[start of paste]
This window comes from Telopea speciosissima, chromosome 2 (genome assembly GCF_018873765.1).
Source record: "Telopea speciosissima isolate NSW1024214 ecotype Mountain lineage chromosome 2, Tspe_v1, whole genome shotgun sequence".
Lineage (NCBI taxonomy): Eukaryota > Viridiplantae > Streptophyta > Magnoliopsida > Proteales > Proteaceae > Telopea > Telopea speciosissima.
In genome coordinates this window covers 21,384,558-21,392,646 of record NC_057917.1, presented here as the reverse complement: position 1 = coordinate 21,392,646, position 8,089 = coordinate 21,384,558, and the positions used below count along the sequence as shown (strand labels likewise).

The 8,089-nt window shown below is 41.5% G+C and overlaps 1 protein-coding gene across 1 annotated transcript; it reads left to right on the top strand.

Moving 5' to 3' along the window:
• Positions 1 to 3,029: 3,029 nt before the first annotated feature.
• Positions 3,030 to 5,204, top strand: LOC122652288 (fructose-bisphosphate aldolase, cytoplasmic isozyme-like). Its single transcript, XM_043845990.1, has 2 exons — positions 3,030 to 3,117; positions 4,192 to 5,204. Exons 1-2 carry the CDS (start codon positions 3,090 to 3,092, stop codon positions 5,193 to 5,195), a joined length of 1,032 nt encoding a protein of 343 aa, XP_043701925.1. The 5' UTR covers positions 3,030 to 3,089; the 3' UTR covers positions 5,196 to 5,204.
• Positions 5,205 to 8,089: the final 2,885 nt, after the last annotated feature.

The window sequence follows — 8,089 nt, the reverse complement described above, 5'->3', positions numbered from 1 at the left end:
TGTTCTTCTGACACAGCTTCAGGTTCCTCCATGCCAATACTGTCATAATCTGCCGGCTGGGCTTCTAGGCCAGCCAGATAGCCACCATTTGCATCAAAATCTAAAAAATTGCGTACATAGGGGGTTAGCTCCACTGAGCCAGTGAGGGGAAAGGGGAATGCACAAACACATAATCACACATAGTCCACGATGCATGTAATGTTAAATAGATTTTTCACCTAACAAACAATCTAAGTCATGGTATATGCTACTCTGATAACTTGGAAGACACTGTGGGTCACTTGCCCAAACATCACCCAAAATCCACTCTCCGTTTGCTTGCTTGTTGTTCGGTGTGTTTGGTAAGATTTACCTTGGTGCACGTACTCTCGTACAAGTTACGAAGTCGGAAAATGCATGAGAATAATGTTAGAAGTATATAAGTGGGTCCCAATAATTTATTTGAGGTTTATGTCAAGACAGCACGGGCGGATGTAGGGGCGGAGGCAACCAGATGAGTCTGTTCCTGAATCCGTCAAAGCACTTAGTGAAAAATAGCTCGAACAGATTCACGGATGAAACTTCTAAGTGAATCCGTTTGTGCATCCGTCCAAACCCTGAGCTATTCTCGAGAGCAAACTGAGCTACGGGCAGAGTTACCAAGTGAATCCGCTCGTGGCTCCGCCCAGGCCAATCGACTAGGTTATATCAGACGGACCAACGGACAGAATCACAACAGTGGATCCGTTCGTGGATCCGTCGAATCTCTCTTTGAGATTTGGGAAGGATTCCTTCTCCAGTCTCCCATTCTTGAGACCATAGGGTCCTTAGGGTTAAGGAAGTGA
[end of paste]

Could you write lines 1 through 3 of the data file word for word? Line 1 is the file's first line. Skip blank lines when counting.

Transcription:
This window comes from Telopea speciosissima, chromosome 2 (genome assembly GCF_018873765.1).
Source record: "Telopea speciosissima isolate NSW1024214 ecotype Mountain lineage chromosome 2, Tspe_v1, whole genome shotgun sequence".
Lineage (NCBI taxonomy): Eukaryota > Viridiplantae > Streptophyta > Magnoliopsida > Proteales > Proteaceae > Telopea > Telopea speciosissima.